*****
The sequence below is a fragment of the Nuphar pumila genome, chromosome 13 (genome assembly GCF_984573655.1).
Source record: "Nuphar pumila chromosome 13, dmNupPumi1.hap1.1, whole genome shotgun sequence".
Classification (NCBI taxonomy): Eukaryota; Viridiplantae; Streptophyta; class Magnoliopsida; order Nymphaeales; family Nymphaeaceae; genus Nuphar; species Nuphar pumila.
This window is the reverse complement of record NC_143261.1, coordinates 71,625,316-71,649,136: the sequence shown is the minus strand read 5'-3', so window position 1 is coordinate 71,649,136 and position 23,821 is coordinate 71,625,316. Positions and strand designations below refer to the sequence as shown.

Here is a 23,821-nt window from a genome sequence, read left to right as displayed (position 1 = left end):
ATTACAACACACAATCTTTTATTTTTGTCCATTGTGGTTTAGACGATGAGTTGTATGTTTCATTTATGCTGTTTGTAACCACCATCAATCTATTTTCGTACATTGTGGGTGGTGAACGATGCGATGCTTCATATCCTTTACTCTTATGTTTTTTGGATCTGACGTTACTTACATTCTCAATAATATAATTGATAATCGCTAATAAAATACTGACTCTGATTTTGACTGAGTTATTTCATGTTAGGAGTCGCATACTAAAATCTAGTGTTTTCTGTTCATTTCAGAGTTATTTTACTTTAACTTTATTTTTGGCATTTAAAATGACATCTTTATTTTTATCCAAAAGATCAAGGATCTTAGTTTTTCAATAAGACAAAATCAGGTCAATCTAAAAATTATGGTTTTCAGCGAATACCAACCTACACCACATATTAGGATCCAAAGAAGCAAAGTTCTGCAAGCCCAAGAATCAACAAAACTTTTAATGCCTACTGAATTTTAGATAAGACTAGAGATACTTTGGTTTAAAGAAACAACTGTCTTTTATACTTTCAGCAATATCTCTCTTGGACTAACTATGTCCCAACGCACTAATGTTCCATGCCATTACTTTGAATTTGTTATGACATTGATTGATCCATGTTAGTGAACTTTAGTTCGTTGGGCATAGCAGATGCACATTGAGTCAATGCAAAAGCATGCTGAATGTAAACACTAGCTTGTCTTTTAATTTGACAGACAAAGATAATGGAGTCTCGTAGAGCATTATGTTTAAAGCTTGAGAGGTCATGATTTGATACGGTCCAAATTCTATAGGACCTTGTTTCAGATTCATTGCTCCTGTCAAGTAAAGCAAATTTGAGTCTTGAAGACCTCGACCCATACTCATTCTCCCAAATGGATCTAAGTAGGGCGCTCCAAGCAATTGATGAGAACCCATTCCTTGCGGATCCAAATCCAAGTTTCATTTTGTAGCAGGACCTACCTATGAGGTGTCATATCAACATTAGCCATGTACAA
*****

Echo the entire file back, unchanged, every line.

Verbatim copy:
The sequence below is a fragment of the Nuphar pumila genome, chromosome 13 (genome assembly GCF_984573655.1).
Source record: "Nuphar pumila chromosome 13, dmNupPumi1.hap1.1, whole genome shotgun sequence".
Classification (NCBI taxonomy): Eukaryota; Viridiplantae; Streptophyta; class Magnoliopsida; order Nymphaeales; family Nymphaeaceae; genus Nuphar; species Nuphar pumila.
This window is the reverse complement of record NC_143261.1, coordinates 71,625,316-71,649,136: the sequence shown is the minus strand read 5'-3', so window position 1 is coordinate 71,649,136 and position 23,821 is coordinate 71,625,316. Positions and strand designations below refer to the sequence as shown.

Here is a 23,821-nt window from a genome sequence, read left to right as displayed (position 1 = left end):
ATTACAACACACAATCTTTTATTTTTGTCCATTGTGGTTTAGACGATGAGTTGTATGTTTCATTTATGCTGTTTGTAACCACCATCAATCTATTTTCGTACATTGTGGGTGGTGAACGATGCGATGCTTCATATCCTTTACTCTTATGTTTTTTGGATCTGACGTTACTTACATTCTCAATAATATAATTGATAATCGCTAATAAAATACTGACTCTGATTTTGACTGAGTTATTTCATGTTAGGAGTCGCATACTAAAATCTAGTGTTTTCTGTTCATTTCAGAGTTATTTTACTTTAACTTTATTTTTGGCATTTAAAATGACATCTTTATTTTTATCCAAAAGATCAAGGATCTTAGTTTTTCAATAAGACAAAATCAGGTCAATCTAAAAATTATGGTTTTCAGCGAATACCAACCTACACCACATATTAGGATCCAAAGAAGCAAAGTTCTGCAAGCCCAAGAATCAACAAAACTTTTAATGCCTACTGAATTTTAGATAAGACTAGAGATACTTTGGTTTAAAGAAACAACTGTCTTTTATACTTTCAGCAATATCTCTCTTGGACTAACTATGTCCCAACGCACTAATGTTCCATGCCATTACTTTGAATTTGTTATGACATTGATTGATCCATGTTAGTGAACTTTAGTTCGTTGGGCATAGCAGATGCACATTGAGTCAATGCAAAAGCATGCTGAATGTAAACACTAGCTTGTCTTTTAATTTGACAGACAAAGATAATGGAGTCTCGTAGAGCATTATGTTTAAAGCTTGAGAGGTCATGATTTGATACGGTCCAAATTCTATAGGACCTTGTTTCAGATTCATTGCTCCTGTCAAGTAAAGCAAATTTGAGTCTTGAAGACCTCGACCCATACTCATTCTCCCAAATGGATCTAAGTAGGGCGCTCCAAGCAATTGATGAGAACCCATTCCTTGCGGATCCAAATCCAAGTTTCATTTTGTAGCAGGACCTACCTATGAGGTGTCATATCAACATTAGCCATGTACAA